"Almost 500 years ago, a tall African man named Yasuke arrived in Japan in 1579. He would go on to become the first foreign-born man to achieve the status of a samurai warrior," reads a statement set above two images of statues that might bear Yasuke's likeness.

    The post caption says Yasuke became a samurai — an elite class of warriors existing between the 10th and 19th centuries, according to PBS — within a year of arriving to Japan.

    Kollege Kidd is a music-related news and Instagram page, co-owner Richard Autry told USA TODAY. The story of Yasuke was posted to the account in honor of Black History Month.

    "We have a large demographic of young people following our account, and we knew they’d find Yasuke’s story interesting," Autry said. "We also figured it to be timely as Netflix revealed in October it would be producing a 'Yasuke' anime series starring Lakeith Stanfield."

    Did such a warrior exist in 16th century Japan? Historical evidence supports the claim.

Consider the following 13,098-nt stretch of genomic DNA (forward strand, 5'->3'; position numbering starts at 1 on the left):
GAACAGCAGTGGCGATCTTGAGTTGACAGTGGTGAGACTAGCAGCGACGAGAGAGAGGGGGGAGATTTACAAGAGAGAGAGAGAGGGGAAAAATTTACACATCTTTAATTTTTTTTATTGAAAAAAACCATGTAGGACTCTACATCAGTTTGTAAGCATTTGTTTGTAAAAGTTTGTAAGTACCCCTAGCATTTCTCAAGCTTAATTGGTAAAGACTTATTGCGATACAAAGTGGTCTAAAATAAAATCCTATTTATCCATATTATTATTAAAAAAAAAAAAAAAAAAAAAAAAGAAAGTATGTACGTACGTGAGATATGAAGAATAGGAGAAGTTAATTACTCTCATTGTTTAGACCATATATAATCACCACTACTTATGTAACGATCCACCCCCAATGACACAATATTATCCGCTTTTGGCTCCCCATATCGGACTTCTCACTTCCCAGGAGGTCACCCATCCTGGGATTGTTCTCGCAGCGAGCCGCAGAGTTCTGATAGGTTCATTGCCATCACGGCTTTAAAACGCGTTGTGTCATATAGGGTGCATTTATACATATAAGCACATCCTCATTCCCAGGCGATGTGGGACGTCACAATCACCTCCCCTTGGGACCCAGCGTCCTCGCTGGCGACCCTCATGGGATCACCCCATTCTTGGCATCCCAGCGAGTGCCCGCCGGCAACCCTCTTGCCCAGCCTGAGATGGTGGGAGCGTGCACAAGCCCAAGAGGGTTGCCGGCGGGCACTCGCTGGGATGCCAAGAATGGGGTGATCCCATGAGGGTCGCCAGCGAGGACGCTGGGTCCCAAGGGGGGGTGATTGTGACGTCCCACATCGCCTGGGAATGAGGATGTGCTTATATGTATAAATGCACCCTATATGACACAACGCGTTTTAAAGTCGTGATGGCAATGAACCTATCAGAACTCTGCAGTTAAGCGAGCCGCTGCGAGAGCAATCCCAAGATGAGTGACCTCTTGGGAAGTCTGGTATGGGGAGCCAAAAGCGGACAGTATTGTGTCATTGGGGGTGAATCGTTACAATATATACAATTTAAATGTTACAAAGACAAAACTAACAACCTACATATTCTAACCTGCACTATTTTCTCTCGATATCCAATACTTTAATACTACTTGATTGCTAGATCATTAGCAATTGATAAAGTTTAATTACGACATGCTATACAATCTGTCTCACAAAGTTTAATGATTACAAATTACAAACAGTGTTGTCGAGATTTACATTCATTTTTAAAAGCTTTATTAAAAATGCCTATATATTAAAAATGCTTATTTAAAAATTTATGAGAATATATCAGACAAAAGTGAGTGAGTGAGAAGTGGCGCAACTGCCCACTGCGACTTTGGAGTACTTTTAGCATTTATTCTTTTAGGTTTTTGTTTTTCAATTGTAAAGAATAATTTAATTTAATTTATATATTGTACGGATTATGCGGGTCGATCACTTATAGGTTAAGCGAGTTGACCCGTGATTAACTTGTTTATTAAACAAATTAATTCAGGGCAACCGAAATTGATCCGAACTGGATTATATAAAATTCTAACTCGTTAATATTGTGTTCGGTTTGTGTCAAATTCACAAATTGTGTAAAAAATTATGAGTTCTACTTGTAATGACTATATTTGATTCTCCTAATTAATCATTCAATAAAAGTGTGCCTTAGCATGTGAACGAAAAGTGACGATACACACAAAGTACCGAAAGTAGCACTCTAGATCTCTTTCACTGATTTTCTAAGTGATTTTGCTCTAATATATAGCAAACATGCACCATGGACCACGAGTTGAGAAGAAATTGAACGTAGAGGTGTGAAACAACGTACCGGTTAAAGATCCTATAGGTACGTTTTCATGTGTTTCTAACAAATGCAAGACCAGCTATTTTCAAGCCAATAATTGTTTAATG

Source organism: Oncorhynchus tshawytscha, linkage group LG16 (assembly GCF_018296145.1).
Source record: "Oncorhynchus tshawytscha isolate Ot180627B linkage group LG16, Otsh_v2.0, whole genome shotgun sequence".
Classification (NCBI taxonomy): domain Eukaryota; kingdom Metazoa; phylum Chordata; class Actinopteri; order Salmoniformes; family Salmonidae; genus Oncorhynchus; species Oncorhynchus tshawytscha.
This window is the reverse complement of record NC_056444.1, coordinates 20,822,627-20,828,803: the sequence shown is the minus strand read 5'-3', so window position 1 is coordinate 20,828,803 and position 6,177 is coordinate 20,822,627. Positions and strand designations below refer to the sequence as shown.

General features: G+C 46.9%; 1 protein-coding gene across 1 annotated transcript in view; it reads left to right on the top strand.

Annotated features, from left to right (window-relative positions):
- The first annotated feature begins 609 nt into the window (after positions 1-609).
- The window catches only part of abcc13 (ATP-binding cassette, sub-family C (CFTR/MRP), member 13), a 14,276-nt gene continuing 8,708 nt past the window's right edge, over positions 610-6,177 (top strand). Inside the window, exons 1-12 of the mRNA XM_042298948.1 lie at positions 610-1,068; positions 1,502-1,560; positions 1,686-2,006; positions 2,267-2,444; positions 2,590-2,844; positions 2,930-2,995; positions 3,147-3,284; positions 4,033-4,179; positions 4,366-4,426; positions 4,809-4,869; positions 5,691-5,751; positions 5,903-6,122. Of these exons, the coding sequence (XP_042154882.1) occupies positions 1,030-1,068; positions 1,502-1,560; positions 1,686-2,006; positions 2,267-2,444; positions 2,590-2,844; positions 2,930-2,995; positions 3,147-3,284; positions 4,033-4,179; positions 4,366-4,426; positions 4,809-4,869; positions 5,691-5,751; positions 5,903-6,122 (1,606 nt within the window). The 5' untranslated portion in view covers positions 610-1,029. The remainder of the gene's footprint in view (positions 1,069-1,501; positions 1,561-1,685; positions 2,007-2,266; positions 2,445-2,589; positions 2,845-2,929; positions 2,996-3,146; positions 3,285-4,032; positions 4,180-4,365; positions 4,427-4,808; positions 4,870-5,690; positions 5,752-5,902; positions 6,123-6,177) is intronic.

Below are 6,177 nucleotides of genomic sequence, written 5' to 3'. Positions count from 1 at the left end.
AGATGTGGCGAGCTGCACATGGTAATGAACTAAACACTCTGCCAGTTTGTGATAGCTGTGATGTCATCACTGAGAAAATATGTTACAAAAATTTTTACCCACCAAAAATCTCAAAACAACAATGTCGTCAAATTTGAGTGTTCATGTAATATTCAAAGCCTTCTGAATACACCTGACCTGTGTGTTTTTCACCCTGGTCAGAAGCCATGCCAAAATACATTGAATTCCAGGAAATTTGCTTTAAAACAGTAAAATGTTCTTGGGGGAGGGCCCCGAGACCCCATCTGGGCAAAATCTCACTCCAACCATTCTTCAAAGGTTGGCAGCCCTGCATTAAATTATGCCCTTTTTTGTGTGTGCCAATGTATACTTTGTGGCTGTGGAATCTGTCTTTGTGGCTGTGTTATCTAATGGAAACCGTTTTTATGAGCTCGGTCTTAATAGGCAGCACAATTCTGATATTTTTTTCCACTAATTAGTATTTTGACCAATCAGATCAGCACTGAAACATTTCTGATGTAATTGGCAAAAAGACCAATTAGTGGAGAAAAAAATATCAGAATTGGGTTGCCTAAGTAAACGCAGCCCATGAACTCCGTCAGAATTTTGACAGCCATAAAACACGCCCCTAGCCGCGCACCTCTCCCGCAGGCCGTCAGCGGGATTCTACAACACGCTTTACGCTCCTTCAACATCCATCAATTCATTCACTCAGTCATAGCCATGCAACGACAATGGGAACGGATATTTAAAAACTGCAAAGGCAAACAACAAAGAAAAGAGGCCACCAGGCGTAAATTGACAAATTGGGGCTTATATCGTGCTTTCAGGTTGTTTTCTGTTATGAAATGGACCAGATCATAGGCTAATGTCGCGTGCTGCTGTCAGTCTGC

More:Why is Black History Month in February? How do you celebrate? Everything you need to know.

    Who was Yasuke?

    The post caption is copied from the six opening paragraphs of a 2019 BBC News article, "Yasuke: The mysterious African samurai."

    Yasuke — likely a Japanese stylized version of "Yasufe", according to Jeff Taylor, author of "Yasuke (African Samurai): The Life and Legend of Japan's First African Samurai" — arrived in Japan in 1579 with Alessandro Valignano, an Italian Jesuit.

    Despite humble origins, the expatriate became the "highest-ranking African man to make his way to medieval Japan," according to Taylor.

    Some historians think Yasuke may have been a slave, but he was hired to protect Valignano on a missionary trip to the Asian country, according to "African Samurai: The True Story of Yasuke, a Legendary Black Warrior in Japan" by Thomas Lockley and Geoffrey Girard.